Advance directives – Directions given by a competent individual concerning what and/or how and/or by whom decisions should be made in the event that, at some time in the future, the individual becomes incompetent to make health care decisions. An example is a woman who has signed a document that states that, should she fall into a persistent vegetative state, she does not wish to receive artificial hydration or nutrition. Or, as another example, a man who has signed a document that states that, when he is incompetent, he wishes his wife to make all health care decisions on his behalf. There are two kinds of advance directives: “instruction directives” and “proxy directives”.
Assisted suicide – The act of intentionally killing oneself with the assistance of another who provides the knowledge, means, or both.
Common law – Law developed over the years by judges when making decisions in court. These decisions are relied upon by other judges in making decisions in later cases. This is to be distinguished from acts and regulations.
Competent – Capable of understanding and appreciating the relevant information as well as the nature and consequences of the decision to be made.
Euthanasia – A deliberate act undertaken by one person with the intention of ending the life of another person to relieve that person’s suffering where that act is the cause of death.
Guardian – An individual with the right and duty of protecting the person, property, or rights of someone who is not mentally capable or is otherwise unable to manage his or her own affairs.
Incompetent – The characteristic of a person which renders them incapable of understanding and appreciating the relevant information as well as the nature and consequences of the decision to be made.
Informed consent – The consent of a patient or a patient’s substitute decision-maker after being fully informed by the health care provider of the treatment options for the condition including known effects, material risks, discomforts, and side-effects of different methods of treatment and the likelihood of their occurrence; success and failure rates of different methods of treatment; alternative goals of treatment, and reasonably accessible alternative treatment means of pursing such goals; and the prognosis if the patient remains untreated.
Injunction – A court order for the purpose of requiring a party to refrain from doing a particular act or thing. A preventive measure, an injunction guards against future injuries rather than affording a remedy for past injuries.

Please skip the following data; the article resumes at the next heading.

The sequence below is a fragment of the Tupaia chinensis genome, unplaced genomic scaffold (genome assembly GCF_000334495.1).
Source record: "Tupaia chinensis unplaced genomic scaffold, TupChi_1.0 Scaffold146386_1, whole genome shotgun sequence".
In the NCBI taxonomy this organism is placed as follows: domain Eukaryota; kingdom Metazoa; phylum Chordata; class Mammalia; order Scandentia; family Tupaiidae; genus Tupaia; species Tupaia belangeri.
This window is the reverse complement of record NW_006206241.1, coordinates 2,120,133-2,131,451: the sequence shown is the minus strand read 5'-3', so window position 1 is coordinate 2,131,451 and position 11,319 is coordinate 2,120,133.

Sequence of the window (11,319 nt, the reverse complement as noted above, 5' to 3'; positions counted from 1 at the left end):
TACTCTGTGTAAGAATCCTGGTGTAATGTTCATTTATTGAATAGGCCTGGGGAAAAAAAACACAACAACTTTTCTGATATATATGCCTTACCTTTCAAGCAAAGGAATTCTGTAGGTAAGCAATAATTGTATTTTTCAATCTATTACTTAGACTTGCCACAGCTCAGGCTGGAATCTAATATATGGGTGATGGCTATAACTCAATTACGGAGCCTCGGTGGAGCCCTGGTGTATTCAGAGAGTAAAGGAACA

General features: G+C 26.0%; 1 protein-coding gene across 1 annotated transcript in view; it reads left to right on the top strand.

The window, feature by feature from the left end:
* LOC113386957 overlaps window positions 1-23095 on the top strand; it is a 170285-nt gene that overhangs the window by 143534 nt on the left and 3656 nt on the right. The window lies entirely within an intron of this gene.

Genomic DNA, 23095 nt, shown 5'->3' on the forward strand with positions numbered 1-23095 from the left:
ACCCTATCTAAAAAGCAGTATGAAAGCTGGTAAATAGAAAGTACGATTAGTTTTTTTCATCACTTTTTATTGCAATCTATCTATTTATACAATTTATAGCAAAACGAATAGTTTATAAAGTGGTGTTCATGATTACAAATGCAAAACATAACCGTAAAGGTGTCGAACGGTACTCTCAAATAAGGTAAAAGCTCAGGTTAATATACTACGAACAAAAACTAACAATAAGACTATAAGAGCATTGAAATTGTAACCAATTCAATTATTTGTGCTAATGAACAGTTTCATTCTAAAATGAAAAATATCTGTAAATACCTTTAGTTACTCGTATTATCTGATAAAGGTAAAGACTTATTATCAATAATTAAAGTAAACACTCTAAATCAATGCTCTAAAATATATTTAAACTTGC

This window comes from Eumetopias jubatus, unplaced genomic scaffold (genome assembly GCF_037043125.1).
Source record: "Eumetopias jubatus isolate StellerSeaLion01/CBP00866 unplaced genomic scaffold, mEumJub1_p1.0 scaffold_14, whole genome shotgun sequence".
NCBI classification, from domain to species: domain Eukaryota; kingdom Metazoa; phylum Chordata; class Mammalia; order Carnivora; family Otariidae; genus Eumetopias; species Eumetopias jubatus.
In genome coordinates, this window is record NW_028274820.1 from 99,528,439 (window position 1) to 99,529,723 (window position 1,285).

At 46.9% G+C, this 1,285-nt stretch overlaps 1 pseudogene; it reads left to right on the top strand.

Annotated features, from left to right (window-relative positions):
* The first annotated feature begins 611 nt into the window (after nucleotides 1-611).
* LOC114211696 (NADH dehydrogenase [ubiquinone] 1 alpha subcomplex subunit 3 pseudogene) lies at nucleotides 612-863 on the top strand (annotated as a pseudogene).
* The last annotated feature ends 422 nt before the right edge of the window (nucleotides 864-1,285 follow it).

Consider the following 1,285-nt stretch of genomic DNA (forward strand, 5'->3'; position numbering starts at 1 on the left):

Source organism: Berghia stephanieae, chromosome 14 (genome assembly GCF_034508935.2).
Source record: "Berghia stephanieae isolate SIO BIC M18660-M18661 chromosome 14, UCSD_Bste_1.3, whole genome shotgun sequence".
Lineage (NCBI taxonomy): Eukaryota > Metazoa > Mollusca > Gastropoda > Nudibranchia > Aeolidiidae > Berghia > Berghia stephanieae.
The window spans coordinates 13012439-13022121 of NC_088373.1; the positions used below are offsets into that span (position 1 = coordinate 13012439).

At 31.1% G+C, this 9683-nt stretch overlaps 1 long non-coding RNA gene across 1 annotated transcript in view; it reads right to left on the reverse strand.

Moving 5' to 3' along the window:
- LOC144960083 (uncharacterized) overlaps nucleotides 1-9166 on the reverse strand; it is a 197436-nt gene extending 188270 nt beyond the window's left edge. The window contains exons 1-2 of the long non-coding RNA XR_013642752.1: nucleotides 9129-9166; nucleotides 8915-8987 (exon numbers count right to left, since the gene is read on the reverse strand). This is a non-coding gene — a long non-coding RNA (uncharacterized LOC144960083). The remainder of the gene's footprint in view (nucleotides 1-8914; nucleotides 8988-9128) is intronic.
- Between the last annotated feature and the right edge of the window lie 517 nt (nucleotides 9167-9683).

Instruction directive – An advance directive that establishes what decisions are to be made on behalf of an incompetent individual.
Legislation – Law made by elected members of government, also referred to as “statute” or “Act”.
Mature minor – A person below the legal age of majority (usually 18 or 19) who is competent and sufficiently independent.
Official guardian – A government office that may be appointed to, among other matters, act as guardian of an adult who is found unable to manage his or her own affairs. Also referred to as “public trustee” in some jurisdictions or “curator” in Quebec.
Palliative care – Care aimed at alleviating suffering—physical, emotional, psychosocial, or spiritual—rather than curing. It is concerned with the comfort of the suffering individual.
Palliative interventions – Palliative interventions aim to relieve suffering and improve quality of life for those who are living with or dying from an illness.
Palliative sedation – An umbrella term capturing both total sedation and terminal sedation.
Parens patriae – Literally “parent of the country”, parens patriae is the authority of the court to act on behalf of those people perceived to be unable to manage their own affairs.
Proxy – A person appointed to make health care decisions on behalf of someone else. One kind of “substitute decision-maker”.
Proxy directive – An advance directive that establishes who is to make decisions on behalf of an incompetent individual.
Public trustee – A government office that may be appointed to, among other matters, act as guardian of an adult who is found unable to manage his or her own affairs. Also referred to as “official guardian” in some jurisdictions or “curator” in Quebec.
Reciprocity protocol – A system by which a province or territory recognizes legal documents made in other provinces and territories.
Substitute decision-maker – A person appointed to make health care decisions on behalf of someone else. A substitute decision-maker can be appointed by statute or by an advance directive.
Statute – Law made by elected members of government, also referred to as “legislation” or “Act”.
Terminal sedation – The practice of combining total sedation with the withholding or withdrawal of artificial hydration and nutrition.
Total sedation – The practice of rendering a person totally unconscious through the administration of drugs without potentially shortening life.
Unilateral – Without the knowledge or against the wishes of a patient or patient’s substitute decision-maker.
Withholding of potentially life-sustaining treatment – Not starting treatment that has the potential to sustain the life of a patient.
Withdrawal of potentially life-sustaining treatment – Stopping treatment that has the potential to sustain the life of a patient.